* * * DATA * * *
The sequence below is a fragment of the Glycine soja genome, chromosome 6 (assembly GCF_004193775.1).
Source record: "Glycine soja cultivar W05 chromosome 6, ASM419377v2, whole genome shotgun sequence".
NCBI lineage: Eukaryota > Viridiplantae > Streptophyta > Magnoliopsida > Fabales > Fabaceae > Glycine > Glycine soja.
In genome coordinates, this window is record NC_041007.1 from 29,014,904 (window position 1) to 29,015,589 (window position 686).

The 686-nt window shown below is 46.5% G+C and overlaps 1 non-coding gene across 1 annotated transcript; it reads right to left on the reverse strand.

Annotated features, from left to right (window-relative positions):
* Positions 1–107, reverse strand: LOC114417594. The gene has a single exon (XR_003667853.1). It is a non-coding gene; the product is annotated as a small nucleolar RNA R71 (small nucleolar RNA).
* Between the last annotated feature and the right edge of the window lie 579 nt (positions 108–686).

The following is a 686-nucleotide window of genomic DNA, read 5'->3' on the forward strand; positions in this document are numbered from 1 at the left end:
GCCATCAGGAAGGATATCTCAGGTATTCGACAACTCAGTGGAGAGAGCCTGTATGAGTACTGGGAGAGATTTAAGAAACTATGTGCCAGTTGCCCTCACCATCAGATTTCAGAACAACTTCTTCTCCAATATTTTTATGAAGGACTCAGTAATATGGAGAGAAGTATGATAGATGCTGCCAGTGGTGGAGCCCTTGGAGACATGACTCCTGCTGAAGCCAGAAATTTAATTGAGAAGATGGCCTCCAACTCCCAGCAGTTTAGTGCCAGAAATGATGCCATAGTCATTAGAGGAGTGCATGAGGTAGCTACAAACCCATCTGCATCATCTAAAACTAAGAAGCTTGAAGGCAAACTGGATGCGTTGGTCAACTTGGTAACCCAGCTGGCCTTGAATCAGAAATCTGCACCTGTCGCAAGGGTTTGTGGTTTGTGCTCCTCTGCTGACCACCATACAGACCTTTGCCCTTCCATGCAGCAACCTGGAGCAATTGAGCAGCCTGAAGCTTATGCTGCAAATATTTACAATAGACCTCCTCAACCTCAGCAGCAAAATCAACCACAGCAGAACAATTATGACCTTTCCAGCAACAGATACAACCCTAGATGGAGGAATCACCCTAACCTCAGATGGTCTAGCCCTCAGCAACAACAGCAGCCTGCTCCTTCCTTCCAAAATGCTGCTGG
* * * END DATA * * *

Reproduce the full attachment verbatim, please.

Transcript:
The sequence below is a fragment of the Glycine soja genome, chromosome 6 (assembly GCF_004193775.1).
Source record: "Glycine soja cultivar W05 chromosome 6, ASM419377v2, whole genome shotgun sequence".
NCBI lineage: Eukaryota > Viridiplantae > Streptophyta > Magnoliopsida > Fabales > Fabaceae > Glycine > Glycine soja.
In genome coordinates, this window is record NC_041007.1 from 29,014,904 (window position 1) to 29,015,589 (window position 686).

The 686-nt window shown below is 46.5% G+C and overlaps 1 non-coding gene across 1 annotated transcript; it reads right to left on the reverse strand.

Annotated features, from left to right (window-relative positions):
* Positions 1–107, reverse strand: LOC114417594. The gene has a single exon (XR_003667853.1). It is a non-coding gene; the product is annotated as a small nucleolar RNA R71 (small nucleolar RNA).
* Between the last annotated feature and the right edge of the window lie 579 nt (positions 108–686).

The following is a 686-nucleotide window of genomic DNA, read 5'->3' on the forward strand; positions in this document are numbered from 1 at the left end:
GCCATCAGGAAGGATATCTCAGGTATTCGACAACTCAGTGGAGAGAGCCTGTATGAGTACTGGGAGAGATTTAAGAAACTATGTGCCAGTTGCCCTCACCATCAGATTTCAGAACAACTTCTTCTCCAATATTTTTATGAAGGACTCAGTAATATGGAGAGAAGTATGATAGATGCTGCCAGTGGTGGAGCCCTTGGAGACATGACTCCTGCTGAAGCCAGAAATTTAATTGAGAAGATGGCCTCCAACTCCCAGCAGTTTAGTGCCAGAAATGATGCCATAGTCATTAGAGGAGTGCATGAGGTAGCTACAAACCCATCTGCATCATCTAAAACTAAGAAGCTTGAAGGCAAACTGGATGCGTTGGTCAACTTGGTAACCCAGCTGGCCTTGAATCAGAAATCTGCACCTGTCGCAAGGGTTTGTGGTTTGTGCTCCTCTGCTGACCACCATACAGACCTTTGCCCTTCCATGCAGCAACCTGGAGCAATTGAGCAGCCTGAAGCTTATGCTGCAAATATTTACAATAGACCTCCTCAACCTCAGCAGCAAAATCAACCACAGCAGAACAATTATGACCTTTCCAGCAACAGATACAACCCTAGATGGAGGAATCACCCTAACCTCAGATGGTCTAGCCCTCAGCAACAACAGCAGCCTGCTCCTTCCTTCCAAAATGCTGCTGG